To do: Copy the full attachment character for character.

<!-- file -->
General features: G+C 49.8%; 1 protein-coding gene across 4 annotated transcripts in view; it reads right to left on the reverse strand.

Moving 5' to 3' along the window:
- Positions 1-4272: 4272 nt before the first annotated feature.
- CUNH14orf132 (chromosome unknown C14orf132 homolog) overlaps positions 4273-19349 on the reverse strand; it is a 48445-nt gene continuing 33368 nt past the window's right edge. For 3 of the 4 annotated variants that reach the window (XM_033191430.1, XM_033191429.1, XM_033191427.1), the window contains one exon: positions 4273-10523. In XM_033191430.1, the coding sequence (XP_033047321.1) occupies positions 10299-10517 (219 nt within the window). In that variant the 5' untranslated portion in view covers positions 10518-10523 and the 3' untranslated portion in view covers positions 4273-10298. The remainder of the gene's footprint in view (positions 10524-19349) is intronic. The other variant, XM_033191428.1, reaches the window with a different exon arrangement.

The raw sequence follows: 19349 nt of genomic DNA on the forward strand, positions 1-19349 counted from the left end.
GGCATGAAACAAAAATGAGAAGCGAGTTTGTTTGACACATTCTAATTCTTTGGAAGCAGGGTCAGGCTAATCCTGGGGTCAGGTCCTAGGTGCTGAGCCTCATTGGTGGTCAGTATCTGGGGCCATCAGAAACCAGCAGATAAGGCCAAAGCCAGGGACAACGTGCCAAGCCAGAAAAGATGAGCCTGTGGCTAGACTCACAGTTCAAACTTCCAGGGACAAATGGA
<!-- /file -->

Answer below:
General features: G+C 49.8%; 1 protein-coding gene across 4 annotated transcripts in view; it reads right to left on the reverse strand.

Moving 5' to 3' along the window:
- Positions 1-4272: 4272 nt before the first annotated feature.
- CUNH14orf132 (chromosome unknown C14orf132 homolog) overlaps positions 4273-19349 on the reverse strand; it is a 48445-nt gene continuing 33368 nt past the window's right edge. For 3 of the 4 annotated variants that reach the window (XM_033191430.1, XM_033191429.1, XM_033191427.1), the window contains one exon: positions 4273-10523. In XM_033191430.1, the coding sequence (XP_033047321.1) occupies positions 10299-10517 (219 nt within the window). In that variant the 5' untranslated portion in view covers positions 10518-10523 and the 3' untranslated portion in view covers positions 4273-10298. The remainder of the gene's footprint in view (positions 10524-19349) is intronic. The other variant, XM_033191428.1, reaches the window with a different exon arrangement.

The raw sequence follows: 19349 nt of genomic DNA on the forward strand, positions 1-19349 counted from the left end.
GGCATGAAACAAAAATGAGAAGCGAGTTTGTTTGACACATTCTAATTCTTTGGAAGCAGGGTCAGGCTAATCCTGGGGTCAGGTCCTAGGTGCTGAGCCTCATTGGTGGTCAGTATCTGGGGCCATCAGAAACCAGCAGATAAGGCCAAAGCCAGGGACAACGTGCCAAGCCAGAAAAGATGAGCCTGTGGCTAGACTCACAGTTCAAACTTCCAGGGACAAATGGA